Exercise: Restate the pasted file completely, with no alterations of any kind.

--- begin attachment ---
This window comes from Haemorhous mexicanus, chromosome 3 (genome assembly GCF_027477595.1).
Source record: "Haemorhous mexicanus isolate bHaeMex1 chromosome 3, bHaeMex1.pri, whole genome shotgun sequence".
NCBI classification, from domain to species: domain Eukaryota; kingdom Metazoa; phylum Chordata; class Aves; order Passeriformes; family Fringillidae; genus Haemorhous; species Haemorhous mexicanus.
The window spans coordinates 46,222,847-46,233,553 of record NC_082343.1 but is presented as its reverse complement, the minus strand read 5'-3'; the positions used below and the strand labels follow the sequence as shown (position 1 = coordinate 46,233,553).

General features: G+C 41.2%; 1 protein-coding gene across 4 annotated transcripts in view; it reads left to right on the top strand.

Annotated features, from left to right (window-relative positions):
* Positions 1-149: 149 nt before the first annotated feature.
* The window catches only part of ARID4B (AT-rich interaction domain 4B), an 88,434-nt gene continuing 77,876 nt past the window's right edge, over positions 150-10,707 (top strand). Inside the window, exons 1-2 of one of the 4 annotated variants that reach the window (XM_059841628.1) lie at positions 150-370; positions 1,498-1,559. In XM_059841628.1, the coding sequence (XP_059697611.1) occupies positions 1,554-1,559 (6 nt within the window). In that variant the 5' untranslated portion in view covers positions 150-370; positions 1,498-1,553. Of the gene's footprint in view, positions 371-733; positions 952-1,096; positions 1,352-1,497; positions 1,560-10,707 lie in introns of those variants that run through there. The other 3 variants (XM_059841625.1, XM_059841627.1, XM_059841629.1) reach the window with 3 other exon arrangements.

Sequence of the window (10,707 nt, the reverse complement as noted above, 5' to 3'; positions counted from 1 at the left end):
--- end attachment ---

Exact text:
This window comes from Haemorhous mexicanus, chromosome 3 (genome assembly GCF_027477595.1).
Source record: "Haemorhous mexicanus isolate bHaeMex1 chromosome 3, bHaeMex1.pri, whole genome shotgun sequence".
NCBI classification, from domain to species: domain Eukaryota; kingdom Metazoa; phylum Chordata; class Aves; order Passeriformes; family Fringillidae; genus Haemorhous; species Haemorhous mexicanus.
The window spans coordinates 46,222,847-46,233,553 of record NC_082343.1 but is presented as its reverse complement, the minus strand read 5'-3'; the positions used below and the strand labels follow the sequence as shown (position 1 = coordinate 46,233,553).

General features: G+C 41.2%; 1 protein-coding gene across 4 annotated transcripts in view; it reads left to right on the top strand.

Annotated features, from left to right (window-relative positions):
* Positions 1-149: 149 nt before the first annotated feature.
* The window catches only part of ARID4B (AT-rich interaction domain 4B), an 88,434-nt gene continuing 77,876 nt past the window's right edge, over positions 150-10,707 (top strand). Inside the window, exons 1-2 of one of the 4 annotated variants that reach the window (XM_059841628.1) lie at positions 150-370; positions 1,498-1,559. In XM_059841628.1, the coding sequence (XP_059697611.1) occupies positions 1,554-1,559 (6 nt within the window). In that variant the 5' untranslated portion in view covers positions 150-370; positions 1,498-1,553. Of the gene's footprint in view, positions 371-733; positions 952-1,096; positions 1,352-1,497; positions 1,560-10,707 lie in introns of those variants that run through there. The other 3 variants (XM_059841625.1, XM_059841627.1, XM_059841629.1) reach the window with 3 other exon arrangements.

Sequence of the window (10,707 nt, the reverse complement as noted above, 5' to 3'; positions counted from 1 at the left end):